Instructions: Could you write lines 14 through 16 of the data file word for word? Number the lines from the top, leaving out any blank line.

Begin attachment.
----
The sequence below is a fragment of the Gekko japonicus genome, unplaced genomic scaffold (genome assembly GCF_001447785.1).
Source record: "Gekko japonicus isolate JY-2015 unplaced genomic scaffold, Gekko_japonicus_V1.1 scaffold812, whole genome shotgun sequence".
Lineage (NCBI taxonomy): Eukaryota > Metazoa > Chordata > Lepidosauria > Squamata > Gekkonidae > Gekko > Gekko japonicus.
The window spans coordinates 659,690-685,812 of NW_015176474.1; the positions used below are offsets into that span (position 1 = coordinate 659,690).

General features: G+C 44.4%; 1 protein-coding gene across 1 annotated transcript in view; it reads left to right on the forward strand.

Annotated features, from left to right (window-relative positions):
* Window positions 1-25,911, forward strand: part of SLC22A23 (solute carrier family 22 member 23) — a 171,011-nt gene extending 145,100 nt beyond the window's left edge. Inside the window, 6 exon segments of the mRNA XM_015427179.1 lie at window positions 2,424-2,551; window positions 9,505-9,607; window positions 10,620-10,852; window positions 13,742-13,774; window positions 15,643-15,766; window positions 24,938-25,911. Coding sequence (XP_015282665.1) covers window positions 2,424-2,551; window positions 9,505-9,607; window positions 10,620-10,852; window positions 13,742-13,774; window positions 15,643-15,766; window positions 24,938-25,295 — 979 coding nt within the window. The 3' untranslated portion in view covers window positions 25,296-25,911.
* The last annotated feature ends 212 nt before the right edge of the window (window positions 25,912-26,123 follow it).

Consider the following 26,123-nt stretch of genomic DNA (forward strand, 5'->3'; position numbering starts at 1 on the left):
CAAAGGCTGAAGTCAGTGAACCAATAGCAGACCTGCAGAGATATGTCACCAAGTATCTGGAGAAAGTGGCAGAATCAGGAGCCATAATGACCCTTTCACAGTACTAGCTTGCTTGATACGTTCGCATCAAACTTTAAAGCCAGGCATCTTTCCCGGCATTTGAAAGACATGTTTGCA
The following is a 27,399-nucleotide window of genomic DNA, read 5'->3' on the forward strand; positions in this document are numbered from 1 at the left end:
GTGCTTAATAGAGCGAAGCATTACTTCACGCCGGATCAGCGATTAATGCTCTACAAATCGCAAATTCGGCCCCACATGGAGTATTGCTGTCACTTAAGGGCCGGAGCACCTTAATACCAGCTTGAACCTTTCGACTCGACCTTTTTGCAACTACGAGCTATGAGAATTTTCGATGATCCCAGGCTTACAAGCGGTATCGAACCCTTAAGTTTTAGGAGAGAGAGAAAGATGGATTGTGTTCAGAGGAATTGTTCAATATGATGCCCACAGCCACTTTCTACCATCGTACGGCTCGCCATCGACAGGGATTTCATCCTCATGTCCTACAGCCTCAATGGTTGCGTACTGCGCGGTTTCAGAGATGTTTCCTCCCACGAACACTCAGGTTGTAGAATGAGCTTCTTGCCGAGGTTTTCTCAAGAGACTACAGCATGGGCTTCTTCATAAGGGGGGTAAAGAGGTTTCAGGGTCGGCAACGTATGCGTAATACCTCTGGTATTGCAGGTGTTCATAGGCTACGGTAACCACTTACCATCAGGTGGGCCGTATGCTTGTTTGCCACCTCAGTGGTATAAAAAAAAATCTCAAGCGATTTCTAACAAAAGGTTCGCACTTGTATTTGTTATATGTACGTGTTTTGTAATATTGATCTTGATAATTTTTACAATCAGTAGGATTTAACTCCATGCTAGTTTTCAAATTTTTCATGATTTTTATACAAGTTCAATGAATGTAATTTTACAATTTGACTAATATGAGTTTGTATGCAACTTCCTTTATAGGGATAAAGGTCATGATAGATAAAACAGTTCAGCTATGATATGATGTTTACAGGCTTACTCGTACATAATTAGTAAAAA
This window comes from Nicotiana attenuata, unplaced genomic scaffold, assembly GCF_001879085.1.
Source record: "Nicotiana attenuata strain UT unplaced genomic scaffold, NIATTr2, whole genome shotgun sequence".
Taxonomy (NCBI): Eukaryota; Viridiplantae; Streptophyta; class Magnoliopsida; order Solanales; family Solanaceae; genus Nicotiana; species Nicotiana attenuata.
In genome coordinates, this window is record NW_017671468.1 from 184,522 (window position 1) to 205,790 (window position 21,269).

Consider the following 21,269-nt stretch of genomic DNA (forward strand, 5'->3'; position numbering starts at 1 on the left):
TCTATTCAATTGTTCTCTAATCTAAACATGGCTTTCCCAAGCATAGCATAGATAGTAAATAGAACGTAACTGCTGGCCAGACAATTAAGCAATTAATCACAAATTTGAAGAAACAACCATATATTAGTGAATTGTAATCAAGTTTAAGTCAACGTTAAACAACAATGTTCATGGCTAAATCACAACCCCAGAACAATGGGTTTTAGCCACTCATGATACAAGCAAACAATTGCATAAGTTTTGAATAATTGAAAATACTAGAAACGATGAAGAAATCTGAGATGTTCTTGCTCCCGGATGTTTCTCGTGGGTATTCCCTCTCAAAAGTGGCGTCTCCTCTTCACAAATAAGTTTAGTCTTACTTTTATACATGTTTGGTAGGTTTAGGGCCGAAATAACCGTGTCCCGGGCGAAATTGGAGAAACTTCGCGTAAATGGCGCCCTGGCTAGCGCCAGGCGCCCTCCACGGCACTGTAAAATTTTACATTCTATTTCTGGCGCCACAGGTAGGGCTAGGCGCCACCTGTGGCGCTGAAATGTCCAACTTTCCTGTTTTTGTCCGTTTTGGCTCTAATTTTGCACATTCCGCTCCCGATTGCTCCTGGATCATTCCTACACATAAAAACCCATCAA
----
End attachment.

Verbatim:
Source record: "Nicotiana attenuata strain UT unplaced genomic scaffold, NIATTr2, whole genome shotgun sequence".
Taxonomy (NCBI): Eukaryota; Viridiplantae; Streptophyta; class Magnoliopsida; order Solanales; family Solanaceae; genus Nicotiana; species Nicotiana attenuata.
In genome coordinates, this window is record NW_017671468.1 from 184,522 (window position 1) to 205,790 (window position 21,269).